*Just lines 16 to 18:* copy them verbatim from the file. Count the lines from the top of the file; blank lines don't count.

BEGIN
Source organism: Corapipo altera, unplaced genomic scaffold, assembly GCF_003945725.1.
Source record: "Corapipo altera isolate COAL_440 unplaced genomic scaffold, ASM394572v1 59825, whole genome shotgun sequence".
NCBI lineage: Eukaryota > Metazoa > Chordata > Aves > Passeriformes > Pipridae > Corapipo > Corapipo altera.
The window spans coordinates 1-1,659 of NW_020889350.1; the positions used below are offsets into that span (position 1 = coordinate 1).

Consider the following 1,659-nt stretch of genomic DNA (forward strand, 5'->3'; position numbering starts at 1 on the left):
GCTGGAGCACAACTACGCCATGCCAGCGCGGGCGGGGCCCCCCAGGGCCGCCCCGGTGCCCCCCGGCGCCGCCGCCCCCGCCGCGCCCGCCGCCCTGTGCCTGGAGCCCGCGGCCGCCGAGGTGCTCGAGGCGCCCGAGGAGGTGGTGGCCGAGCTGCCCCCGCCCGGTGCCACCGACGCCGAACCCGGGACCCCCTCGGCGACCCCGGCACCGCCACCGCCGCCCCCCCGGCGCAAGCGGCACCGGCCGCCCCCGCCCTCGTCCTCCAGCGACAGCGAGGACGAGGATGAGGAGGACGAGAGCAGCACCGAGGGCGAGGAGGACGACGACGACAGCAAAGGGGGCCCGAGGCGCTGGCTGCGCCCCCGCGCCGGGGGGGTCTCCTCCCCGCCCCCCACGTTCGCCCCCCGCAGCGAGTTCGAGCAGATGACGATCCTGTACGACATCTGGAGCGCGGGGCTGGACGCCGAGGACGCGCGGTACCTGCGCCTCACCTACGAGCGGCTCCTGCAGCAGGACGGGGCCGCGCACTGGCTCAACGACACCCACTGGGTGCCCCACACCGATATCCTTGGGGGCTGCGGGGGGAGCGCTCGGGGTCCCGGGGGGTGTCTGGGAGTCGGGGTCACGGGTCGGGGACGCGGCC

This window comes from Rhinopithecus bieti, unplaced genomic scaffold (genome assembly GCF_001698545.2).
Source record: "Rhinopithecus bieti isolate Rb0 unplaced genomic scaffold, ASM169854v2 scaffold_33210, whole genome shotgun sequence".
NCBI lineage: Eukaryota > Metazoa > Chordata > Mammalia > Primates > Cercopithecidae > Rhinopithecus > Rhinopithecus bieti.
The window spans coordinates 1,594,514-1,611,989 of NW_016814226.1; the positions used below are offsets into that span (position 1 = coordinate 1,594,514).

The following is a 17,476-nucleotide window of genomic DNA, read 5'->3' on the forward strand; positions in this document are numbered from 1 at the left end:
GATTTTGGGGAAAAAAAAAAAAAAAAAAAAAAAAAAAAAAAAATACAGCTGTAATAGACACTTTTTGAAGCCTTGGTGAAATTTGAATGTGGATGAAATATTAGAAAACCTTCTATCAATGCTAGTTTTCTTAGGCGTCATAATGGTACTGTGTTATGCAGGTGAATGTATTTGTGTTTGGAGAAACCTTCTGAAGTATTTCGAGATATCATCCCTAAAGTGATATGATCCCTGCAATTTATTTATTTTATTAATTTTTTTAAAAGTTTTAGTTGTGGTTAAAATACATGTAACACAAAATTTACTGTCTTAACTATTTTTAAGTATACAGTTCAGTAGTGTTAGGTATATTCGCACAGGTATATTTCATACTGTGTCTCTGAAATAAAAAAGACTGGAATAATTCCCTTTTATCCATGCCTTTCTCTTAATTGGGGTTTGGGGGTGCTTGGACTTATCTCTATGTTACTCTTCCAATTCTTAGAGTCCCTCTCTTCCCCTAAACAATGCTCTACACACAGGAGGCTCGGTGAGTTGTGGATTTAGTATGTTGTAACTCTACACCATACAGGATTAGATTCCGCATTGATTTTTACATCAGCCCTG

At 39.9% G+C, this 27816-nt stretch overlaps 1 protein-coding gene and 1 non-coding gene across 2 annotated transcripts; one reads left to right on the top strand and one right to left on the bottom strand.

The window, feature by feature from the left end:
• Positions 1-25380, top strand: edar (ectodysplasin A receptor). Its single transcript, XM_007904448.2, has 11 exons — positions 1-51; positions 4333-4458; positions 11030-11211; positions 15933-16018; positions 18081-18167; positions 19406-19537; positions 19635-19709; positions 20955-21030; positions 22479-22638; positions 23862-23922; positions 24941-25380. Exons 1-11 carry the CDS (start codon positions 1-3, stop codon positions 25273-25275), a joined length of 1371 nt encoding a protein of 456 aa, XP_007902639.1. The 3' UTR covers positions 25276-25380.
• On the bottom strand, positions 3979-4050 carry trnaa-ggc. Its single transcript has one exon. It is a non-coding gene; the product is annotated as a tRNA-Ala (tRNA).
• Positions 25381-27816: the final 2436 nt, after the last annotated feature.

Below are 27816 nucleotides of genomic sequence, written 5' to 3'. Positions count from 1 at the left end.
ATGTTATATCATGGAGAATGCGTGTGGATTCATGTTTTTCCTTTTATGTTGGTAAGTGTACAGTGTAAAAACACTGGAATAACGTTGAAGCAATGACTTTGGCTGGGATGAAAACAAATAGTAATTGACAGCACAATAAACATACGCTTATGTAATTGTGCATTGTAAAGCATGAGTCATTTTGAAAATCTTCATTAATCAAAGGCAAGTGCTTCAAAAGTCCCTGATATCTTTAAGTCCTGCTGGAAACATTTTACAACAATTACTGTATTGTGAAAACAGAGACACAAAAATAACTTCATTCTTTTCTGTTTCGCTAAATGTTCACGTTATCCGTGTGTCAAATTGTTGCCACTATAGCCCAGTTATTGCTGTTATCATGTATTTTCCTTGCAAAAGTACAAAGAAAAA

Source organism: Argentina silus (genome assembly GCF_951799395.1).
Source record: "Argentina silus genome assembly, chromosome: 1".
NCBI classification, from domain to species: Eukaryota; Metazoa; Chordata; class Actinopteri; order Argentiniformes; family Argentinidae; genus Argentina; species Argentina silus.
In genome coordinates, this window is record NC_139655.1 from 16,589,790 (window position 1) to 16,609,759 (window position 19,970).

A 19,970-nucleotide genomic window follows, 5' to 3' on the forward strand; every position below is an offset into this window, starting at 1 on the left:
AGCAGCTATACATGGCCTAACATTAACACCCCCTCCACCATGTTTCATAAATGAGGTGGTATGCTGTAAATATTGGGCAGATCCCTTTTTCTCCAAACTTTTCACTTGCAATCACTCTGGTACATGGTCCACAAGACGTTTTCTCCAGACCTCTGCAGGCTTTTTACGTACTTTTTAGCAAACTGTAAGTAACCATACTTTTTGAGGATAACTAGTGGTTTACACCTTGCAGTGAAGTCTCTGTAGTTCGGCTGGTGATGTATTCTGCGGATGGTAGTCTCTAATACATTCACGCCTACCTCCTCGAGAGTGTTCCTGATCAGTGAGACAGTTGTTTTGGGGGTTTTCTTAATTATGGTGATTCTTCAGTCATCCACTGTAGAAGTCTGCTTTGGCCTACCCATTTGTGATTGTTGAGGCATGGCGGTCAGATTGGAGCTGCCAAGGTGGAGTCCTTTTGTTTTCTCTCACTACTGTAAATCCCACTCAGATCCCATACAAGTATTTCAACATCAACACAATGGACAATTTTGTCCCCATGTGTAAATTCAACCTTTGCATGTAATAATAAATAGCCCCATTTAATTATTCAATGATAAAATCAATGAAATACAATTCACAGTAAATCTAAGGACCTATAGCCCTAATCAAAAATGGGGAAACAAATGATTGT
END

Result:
• On the bottom strand, positions 3979-4050 carry trnaa-ggc. Its single transcript has one exon. It is a non-coding gene; the product is annotated as a tRNA-Ala (tRNA).
• Positions 25381-27816: the final 2436 nt, after the last annotated feature.

Below are 27816 nucleotides of genomic sequence, written 5' to 3'. Positions count from 1 at the left end.